I've worked very hard on nursing home issues. For instance, I came to Iowa. I visited a number of the nursing homes, especially the skilled nursing facilities, where complex medical patients -- like people with Alzheimer's, like people with difficulties described here today -- are taken care of.
They were not making it. There were 900 of them going into Chapter 11 bankruptcy, or in Chapter 11. I said I'd go back and do something about it. I went back and worked right up to the end of this session, and literally, in the last few days of the session, got the reimbursement levels up, where these people were taken care of.
I'm not just talking about it. I've actually done it. And that's what I offer to the people here in Iowa, and the people throughout this country -- experience.
RYERSON: Thanks, Senator.
KEYES: I think it's critically important that we understand that if we want to be able to allocate our medical dollars to reflect the right kind of priorities, then we've got to take an approach that helps people to maximize the cost effectiveness of the medical care they receive. We shouldn't have government and other bureaucracies dictating to people who are trying to act responsibly.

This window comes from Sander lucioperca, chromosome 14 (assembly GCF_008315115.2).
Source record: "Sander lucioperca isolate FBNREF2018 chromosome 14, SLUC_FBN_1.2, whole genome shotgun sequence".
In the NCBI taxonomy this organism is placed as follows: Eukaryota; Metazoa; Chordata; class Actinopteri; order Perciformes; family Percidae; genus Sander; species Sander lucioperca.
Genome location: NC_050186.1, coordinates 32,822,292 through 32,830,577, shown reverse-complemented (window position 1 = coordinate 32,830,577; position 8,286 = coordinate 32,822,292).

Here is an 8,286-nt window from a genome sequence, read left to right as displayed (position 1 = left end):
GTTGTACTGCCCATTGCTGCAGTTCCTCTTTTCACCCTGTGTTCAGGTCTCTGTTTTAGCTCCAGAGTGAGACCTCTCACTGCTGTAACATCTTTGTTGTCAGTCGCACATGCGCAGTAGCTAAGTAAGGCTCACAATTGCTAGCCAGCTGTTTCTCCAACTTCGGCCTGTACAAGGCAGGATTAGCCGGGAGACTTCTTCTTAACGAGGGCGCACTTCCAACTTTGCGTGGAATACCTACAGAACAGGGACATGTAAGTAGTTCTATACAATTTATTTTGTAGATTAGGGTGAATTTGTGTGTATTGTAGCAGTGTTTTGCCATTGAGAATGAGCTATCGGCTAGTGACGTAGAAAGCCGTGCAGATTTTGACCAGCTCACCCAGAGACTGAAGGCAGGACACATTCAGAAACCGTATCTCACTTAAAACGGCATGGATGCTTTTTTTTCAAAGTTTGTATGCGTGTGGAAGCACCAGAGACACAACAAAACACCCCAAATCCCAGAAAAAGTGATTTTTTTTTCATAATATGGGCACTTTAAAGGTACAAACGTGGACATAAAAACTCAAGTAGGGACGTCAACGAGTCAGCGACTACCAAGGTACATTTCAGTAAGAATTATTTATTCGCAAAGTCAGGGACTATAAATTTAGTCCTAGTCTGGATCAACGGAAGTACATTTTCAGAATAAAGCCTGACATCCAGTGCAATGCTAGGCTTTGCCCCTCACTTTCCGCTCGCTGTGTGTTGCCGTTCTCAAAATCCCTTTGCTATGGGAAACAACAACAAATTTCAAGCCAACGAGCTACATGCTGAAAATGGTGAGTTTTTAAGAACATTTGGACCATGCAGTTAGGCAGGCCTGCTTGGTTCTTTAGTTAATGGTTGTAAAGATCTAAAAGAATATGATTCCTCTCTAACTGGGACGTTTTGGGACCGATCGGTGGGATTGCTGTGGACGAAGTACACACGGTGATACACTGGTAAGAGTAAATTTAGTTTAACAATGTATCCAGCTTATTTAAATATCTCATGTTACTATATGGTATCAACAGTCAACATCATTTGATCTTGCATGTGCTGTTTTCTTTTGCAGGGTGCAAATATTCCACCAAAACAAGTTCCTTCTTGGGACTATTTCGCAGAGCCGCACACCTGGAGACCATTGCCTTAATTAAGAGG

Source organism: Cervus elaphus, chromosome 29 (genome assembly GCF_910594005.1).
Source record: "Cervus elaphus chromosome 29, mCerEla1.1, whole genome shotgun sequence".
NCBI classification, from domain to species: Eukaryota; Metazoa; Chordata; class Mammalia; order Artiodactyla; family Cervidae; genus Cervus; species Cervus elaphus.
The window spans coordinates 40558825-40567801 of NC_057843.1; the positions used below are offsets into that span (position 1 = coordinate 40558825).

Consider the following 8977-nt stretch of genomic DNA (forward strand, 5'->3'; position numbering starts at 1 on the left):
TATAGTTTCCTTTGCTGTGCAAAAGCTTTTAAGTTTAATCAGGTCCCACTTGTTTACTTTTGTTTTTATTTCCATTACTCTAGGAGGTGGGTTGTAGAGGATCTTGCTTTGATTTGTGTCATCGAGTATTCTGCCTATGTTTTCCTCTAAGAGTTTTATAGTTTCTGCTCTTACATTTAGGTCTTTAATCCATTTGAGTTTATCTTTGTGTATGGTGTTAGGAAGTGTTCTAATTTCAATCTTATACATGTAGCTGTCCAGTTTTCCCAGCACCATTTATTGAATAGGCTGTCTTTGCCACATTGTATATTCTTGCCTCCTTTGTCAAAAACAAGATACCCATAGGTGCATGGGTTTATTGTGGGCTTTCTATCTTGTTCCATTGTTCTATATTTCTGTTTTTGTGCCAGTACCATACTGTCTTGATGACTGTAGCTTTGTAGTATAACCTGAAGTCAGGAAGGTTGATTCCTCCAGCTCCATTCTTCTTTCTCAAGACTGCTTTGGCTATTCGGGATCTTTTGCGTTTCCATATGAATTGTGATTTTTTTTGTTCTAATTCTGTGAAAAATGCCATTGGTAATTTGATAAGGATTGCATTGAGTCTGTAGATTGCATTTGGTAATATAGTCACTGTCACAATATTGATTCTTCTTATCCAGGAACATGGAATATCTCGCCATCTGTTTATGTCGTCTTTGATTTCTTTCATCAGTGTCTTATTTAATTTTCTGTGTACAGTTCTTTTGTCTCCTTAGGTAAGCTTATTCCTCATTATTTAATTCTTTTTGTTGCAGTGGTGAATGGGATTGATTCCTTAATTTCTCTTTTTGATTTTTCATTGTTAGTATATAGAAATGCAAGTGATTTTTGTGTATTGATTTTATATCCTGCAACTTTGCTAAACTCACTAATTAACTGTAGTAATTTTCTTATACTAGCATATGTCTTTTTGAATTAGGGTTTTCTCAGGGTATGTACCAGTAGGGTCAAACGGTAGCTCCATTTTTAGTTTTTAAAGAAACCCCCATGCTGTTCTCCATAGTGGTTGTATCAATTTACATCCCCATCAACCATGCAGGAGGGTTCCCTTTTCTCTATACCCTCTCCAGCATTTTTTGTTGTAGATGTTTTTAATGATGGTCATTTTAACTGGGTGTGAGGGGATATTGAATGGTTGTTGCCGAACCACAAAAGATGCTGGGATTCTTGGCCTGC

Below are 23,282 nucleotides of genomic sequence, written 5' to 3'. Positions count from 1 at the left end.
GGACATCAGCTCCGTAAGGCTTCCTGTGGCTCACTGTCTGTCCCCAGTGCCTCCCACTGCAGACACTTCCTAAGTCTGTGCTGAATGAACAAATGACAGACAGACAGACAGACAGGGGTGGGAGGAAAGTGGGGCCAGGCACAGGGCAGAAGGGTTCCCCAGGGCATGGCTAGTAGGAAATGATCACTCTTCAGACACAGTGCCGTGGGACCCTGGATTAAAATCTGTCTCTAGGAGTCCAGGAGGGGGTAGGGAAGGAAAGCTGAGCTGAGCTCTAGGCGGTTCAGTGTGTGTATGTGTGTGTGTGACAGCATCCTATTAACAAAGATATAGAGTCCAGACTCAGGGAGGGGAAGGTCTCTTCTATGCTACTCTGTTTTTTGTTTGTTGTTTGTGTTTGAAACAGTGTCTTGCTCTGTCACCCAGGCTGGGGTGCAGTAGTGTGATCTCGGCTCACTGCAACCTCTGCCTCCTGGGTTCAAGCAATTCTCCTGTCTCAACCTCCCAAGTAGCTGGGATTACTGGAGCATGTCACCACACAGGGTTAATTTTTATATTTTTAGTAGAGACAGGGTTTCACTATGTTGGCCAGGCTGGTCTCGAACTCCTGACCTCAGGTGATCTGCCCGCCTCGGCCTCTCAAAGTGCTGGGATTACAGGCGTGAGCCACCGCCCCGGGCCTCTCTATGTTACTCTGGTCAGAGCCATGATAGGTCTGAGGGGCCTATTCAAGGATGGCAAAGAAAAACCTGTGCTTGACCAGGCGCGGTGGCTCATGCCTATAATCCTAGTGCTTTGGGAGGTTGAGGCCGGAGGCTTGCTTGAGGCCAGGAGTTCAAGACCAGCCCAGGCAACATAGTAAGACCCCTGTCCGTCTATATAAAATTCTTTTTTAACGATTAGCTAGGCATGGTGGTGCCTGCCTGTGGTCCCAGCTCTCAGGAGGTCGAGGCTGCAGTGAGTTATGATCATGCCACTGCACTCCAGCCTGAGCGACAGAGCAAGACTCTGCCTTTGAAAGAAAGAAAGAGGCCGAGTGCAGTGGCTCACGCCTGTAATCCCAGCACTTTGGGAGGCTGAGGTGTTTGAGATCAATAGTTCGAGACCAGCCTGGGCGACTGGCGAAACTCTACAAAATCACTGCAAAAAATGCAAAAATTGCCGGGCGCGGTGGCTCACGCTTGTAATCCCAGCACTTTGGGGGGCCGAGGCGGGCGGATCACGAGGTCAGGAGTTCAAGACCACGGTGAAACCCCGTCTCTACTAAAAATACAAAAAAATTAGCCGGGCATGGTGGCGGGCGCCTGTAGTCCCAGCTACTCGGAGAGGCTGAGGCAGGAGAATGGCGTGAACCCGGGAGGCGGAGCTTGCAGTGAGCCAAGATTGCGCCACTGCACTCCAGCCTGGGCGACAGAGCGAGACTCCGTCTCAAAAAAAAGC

But instead, we need to empower them, through programs that voucherize the government system, that give people medical savings accounts, that allow greater choice on the part of individuals and families, allow them to make the decisions that can help us to keep the costs down. And by making better use of our medical dollars, we will then be able to allocate those dollars with priority to the things that families really can't handle for themselves. And that means giving top priority to the kind of long-term care that can have a catastrophic effect on the family budget.
If we take the right approach, people will be armed to keep the costs down, and our medical dollars can be used more effectively to help people meet those needs, that they can't meet for themselves.